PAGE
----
• In Cameroon, only about a third of the national population has access to piped water. A GPOBA pilot with a grant of over US$5 million aims to deliver new piped water connections for about 40,000 poor households. The project is the first GPOBA project to use an affermage contract, a model which transfers the operation of a national utility to a private operator while investment remains the government’s responsibility.  


  • In Indonesia, two projects with grants totaling about US$ 5 million aim to help low-income communities in Jakarta and Surabaya gain access to clean water. In Jakarta, unconnected households can pay as much as 15 percent of their household income on water. Often, the water that they do have access to is overpriced by informal providers or is collected from shallow wells and contaminated. In Surabaya, the pilot project aims to extend piped water access to over 77,000 people.


  • Although Morocco is a middle-income country with good access to clean and affordable water for most of the population, there are some poor communities in peri-urban settlements that faced the “last mile” paradox. So, although the water infrastructure was there, the cost of connecting to the network presented a barrier to access for poor households. In partnership with the government and the operators of water utilities in Casablanca, Meknès, and Tangiers, a GPOBA grant of US$7 million is helping over 11,000 households connect to local water networks.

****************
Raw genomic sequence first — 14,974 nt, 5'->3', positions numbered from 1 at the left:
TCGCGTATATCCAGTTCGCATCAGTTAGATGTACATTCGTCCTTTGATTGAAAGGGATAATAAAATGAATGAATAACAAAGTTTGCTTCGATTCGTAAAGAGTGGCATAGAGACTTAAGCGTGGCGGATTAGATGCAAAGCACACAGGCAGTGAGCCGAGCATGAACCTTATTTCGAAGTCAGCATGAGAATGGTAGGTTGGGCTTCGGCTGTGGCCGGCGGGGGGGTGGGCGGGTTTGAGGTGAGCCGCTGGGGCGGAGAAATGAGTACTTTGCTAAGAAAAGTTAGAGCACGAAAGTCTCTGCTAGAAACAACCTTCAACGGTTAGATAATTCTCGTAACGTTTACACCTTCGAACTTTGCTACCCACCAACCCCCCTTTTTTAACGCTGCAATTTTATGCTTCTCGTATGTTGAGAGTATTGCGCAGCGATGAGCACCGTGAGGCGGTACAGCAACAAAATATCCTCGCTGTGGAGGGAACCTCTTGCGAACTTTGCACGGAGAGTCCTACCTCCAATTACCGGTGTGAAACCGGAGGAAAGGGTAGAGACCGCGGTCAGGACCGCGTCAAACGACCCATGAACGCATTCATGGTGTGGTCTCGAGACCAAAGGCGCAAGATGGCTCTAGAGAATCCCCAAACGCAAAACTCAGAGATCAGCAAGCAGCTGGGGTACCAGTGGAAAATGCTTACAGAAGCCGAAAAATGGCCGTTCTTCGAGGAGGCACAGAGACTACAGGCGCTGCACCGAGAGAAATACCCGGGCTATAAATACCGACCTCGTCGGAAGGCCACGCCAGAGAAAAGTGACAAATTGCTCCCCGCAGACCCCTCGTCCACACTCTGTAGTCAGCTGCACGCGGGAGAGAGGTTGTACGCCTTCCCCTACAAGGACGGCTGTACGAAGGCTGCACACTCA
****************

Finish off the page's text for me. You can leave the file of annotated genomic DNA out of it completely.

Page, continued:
• In the Philippines, the Manila Water Supply pilot will help almost 100,000 people gain access to clean, potable water. So far, 45 projects have been completed and benefited 11,000 households. As well as enjoying the benefit of 24-hour access to clean water supply, the target households have also reported financial savings and a reduction in the incidence of water-borne diseases. Encouraged by the initial success of the Manila project, the Government of the Philippines is exploring the idea of a national OBA facility to help ensure access to water for people across the country.


  •  In Uganda’s capital city, Kampala, water connections for the poor will help bring access for communities in targeted urban settlements up to almost 100 percent by the project’s end.


  •  In Yemen, a GPOBA grant of US$5 million will help the poor in urban and peri-urban areas gain access to safe drinking water and sanitation services. The pilot project is also being used as a model to show that tapping into private sector expertise and encouraging competition in the water sector can both serve the poor and help to reduce infrastructure costs.
Although OBA is not the answer for every context, the pilots so far show encouraging signs that where an enabling environment exists – a regulatory structure with clear policies for setting sustainable tariffs, an experienced private sector that is able to pre-finance projects and an implementing body that is able to handle processes including monitoring and verification – then OBA can make an impact as a way to help the poor enjoy the benefits of reliable and clean water services. On World Water Day 2011, OBA is an innovative approach that communities, development partners, and governments alike should consider as one way to address an urgent global challenge, access to clean water.